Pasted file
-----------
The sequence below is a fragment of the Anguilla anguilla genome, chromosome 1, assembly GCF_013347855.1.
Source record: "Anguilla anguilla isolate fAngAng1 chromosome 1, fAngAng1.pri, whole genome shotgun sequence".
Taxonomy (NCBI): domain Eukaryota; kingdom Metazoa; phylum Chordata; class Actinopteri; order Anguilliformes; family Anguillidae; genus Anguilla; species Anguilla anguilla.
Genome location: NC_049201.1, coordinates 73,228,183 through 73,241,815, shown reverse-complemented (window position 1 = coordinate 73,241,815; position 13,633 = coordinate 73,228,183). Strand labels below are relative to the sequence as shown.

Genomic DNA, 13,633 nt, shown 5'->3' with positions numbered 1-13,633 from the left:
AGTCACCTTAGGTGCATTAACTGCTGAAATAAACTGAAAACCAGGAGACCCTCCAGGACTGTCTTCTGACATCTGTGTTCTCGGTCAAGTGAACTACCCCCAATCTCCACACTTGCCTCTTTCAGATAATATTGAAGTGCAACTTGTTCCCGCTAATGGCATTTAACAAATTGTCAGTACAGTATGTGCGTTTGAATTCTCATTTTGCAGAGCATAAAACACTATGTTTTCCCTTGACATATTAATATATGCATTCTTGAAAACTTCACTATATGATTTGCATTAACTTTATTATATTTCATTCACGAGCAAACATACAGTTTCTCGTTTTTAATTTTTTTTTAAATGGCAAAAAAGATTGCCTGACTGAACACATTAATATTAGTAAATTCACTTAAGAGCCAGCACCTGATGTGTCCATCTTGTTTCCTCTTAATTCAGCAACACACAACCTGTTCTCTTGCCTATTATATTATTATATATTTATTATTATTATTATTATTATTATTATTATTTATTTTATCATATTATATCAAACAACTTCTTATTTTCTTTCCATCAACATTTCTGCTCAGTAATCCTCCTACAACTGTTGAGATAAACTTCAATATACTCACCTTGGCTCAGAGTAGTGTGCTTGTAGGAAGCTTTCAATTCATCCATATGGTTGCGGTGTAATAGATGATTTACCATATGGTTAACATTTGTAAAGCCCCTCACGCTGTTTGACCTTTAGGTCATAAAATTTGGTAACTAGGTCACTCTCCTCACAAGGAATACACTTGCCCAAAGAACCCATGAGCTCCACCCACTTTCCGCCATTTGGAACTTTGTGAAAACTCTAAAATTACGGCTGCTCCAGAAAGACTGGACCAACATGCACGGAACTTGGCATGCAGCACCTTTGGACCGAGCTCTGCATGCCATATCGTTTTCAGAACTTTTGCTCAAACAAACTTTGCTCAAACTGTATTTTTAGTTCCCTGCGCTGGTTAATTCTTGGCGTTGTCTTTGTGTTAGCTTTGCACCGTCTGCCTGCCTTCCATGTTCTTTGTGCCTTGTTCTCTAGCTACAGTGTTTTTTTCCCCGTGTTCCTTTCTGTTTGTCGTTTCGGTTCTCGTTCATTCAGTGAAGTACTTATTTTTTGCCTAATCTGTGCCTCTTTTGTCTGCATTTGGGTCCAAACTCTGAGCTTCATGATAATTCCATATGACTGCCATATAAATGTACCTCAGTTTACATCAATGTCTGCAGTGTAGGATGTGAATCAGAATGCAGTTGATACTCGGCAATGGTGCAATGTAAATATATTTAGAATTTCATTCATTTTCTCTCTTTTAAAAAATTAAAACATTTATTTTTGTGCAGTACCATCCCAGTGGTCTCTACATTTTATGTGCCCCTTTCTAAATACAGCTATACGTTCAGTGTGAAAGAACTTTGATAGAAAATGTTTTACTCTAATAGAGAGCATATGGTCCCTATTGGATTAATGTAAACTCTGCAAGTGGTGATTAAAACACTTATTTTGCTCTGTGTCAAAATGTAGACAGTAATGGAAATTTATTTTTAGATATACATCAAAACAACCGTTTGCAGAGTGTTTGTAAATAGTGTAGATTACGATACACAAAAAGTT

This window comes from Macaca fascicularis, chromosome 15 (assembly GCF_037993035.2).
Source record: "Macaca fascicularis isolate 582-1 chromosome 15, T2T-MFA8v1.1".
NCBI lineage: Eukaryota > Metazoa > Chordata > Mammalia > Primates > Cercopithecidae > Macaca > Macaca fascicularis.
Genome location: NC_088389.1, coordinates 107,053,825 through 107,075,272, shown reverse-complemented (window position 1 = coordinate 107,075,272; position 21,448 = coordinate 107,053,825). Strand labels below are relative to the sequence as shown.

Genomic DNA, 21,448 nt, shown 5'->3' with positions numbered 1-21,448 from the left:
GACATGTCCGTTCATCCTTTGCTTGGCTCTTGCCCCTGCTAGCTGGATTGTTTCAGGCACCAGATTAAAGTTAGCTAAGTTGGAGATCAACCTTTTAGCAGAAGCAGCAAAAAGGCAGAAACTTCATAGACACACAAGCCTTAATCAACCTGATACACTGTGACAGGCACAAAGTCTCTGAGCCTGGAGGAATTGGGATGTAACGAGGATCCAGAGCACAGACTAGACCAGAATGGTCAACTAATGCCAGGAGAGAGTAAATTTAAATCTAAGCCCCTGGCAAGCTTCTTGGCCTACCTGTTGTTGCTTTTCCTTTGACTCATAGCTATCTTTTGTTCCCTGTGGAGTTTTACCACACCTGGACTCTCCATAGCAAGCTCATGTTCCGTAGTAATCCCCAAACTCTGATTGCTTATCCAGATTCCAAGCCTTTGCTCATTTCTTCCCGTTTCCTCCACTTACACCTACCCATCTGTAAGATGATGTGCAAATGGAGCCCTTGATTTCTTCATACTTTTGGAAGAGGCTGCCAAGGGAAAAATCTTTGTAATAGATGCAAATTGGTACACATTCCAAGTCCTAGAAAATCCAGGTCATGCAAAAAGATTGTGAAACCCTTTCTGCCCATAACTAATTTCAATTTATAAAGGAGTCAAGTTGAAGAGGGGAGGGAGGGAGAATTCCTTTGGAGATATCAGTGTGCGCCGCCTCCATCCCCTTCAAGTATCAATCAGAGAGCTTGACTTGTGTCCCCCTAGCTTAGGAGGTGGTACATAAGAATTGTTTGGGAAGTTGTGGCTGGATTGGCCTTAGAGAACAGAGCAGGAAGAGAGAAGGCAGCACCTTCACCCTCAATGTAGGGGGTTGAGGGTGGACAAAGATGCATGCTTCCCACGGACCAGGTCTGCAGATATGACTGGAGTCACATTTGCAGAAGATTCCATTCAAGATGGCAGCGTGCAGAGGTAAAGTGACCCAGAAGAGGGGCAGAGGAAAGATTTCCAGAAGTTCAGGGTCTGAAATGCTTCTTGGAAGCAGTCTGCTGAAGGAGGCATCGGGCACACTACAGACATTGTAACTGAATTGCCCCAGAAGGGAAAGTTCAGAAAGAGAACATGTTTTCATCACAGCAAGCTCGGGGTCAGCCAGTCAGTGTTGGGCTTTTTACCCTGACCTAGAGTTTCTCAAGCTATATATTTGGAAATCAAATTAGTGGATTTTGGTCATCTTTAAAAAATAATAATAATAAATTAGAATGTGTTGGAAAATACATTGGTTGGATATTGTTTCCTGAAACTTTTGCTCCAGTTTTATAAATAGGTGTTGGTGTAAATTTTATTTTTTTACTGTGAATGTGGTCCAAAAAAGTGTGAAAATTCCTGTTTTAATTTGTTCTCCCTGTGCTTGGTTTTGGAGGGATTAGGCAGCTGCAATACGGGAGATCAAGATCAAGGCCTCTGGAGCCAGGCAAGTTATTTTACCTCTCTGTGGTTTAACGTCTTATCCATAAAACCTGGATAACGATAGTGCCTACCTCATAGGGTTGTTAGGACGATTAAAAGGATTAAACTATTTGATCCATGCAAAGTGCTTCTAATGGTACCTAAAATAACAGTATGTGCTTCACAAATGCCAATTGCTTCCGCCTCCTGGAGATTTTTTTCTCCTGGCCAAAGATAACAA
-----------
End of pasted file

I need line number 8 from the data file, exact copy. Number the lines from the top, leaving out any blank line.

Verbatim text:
Source record: "Macaca fascicularis isolate 582-1 chromosome 15, T2T-MFA8v1.1".